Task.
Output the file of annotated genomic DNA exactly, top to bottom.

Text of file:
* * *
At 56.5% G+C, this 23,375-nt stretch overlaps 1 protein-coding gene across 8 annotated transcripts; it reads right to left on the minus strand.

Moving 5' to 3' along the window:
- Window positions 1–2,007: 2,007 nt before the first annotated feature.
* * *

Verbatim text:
At 56.5% G+C, this 23,375-nt stretch overlaps 1 protein-coding gene across 8 annotated transcripts; it reads right to left on the minus strand.

Moving 5' to 3' along the window:
- Window positions 1–2,007: 2,007 nt before the first annotated feature.